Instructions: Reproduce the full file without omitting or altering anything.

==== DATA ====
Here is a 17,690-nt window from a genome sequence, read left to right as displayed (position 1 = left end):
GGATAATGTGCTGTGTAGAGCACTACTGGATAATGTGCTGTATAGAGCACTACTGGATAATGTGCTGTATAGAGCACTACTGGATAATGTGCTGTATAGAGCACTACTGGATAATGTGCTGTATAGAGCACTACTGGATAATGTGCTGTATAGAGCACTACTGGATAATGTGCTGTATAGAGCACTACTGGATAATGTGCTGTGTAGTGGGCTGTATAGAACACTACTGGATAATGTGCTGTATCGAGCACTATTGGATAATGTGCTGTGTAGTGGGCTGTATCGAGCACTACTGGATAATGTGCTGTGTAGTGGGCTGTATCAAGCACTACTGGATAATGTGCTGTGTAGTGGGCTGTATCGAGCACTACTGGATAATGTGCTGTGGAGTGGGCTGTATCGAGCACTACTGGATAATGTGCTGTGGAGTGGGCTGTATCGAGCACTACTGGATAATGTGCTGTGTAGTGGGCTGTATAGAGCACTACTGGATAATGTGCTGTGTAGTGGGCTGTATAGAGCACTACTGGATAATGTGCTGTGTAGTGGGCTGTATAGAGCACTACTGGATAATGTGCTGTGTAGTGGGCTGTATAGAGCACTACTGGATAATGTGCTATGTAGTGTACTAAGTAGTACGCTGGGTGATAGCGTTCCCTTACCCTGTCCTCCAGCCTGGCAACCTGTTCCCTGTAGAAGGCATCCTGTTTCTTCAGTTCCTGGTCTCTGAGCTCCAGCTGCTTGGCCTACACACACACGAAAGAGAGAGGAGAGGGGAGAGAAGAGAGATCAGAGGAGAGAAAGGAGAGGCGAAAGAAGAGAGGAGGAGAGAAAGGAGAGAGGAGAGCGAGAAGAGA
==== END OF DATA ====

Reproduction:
Here is a 17,690-nt window from a genome sequence, read left to right as displayed (position 1 = left end):
GGATAATGTGCTGTGTAGAGCACTACTGGATAATGTGCTGTATAGAGCACTACTGGATAATGTGCTGTATAGAGCACTACTGGATAATGTGCTGTATAGAGCACTACTGGATAATGTGCTGTATAGAGCACTACTGGATAATGTGCTGTATAGAGCACTACTGGATAATGTGCTGTATAGAGCACTACTGGATAATGTGCTGTGTAGTGGGCTGTATAGAACACTACTGGATAATGTGCTGTATCGAGCACTATTGGATAATGTGCTGTGTAGTGGGCTGTATCGAGCACTACTGGATAATGTGCTGTGTAGTGGGCTGTATCAAGCACTACTGGATAATGTGCTGTGTAGTGGGCTGTATCGAGCACTACTGGATAATGTGCTGTGGAGTGGGCTGTATCGAGCACTACTGGATAATGTGCTGTGGAGTGGGCTGTATCGAGCACTACTGGATAATGTGCTGTGTAGTGGGCTGTATAGAGCACTACTGGATAATGTGCTGTGTAGTGGGCTGTATAGAGCACTACTGGATAATGTGCTGTGTAGTGGGCTGTATAGAGCACTACTGGATAATGTGCTGTGTAGTGGGCTGTATAGAGCACTACTGGATAATGTGCTATGTAGTGTACTAAGTAGTACGCTGGGTGATAGCGTTCCCTTACCCTGTCCTCCAGCCTGGCAACCTGTTCCCTGTAGAAGGCATCCTGTTTCTTCAGTTCCTGGTCTCTGAGCTCCAGCTGCTTGGCCTACACACACACGAAAGAGAGAGGAGAGGGGAGAGAAGAGAGATCAGAGGAGAGAAAGGAGAGGCGAAAGAAGAGAGGAGGAGAGAAAGGAGAGAGGAGAGCGAGAAGAGA